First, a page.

If you don't believe the effect of this migration of customer loyalty, look no further than the telco sector. Not so long ago, telcos owned the customer relationship, but as smartphones took off it was the tech providers that had the opportunity to start collecting the business critical interaction data, relegating telcos to do little more than monitoring usage. Now, telcos are left battling each other over airtime contracts rather than benefiting from the opportunities that come from truly owning the customer relationship.
Next on the hit list are the banks and with the launch of products such as Apple Pay, tech providers are again leveraging their strengthening position of trust with customers. If the financial sector doesn't respond soon, as with telcos, the customer relationship will migrate to the tech providers and banks will be consigned to simply providing the backend financial processes.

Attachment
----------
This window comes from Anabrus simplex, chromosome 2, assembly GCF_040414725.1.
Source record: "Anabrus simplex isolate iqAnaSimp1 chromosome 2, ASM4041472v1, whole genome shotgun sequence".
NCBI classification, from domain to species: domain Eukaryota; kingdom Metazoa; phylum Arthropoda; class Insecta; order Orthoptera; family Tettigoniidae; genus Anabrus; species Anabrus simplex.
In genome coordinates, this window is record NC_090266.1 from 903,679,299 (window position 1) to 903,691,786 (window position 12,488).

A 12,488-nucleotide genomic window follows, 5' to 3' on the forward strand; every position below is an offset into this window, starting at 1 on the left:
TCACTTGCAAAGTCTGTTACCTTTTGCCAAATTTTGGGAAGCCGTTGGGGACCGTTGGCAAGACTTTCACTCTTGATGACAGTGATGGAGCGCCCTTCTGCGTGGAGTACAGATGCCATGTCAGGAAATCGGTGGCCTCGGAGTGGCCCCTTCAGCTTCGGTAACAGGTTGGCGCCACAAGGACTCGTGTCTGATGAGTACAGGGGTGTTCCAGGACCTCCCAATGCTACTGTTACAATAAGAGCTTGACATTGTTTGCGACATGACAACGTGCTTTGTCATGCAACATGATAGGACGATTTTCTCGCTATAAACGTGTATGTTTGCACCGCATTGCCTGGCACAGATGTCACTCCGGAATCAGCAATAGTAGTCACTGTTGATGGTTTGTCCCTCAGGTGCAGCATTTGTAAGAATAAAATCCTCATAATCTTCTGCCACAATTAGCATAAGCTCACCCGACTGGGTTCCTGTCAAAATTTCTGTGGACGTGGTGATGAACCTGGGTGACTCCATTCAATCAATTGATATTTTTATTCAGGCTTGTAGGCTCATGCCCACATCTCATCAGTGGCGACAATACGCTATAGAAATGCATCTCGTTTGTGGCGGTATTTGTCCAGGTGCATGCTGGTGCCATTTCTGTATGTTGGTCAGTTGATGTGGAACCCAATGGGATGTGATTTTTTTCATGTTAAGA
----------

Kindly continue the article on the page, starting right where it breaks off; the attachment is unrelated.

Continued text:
Retailers are also feeling the squeeze from the likes of Amazon. If Amazon Echo takes off, it has the potential to become a new disruptive technology for retailing, particularly when combined with Amazon's low cost, high volume markets with its own brand of goods, AmazonBasics. And you don't need to look very far to see where the data came from to deliver just what the customer wants.
So where is the next battle line currently being drawn? It's no secret that companies such as Apple, Google and Microsoft, plus key customer facing brands including Amazon and Facebook, are all investing heavily in natural language. Not just because it's a differentiator or that wearable devices are becoming too small to touch easily and therefore need a voice interface; the answer is much simpler--more data.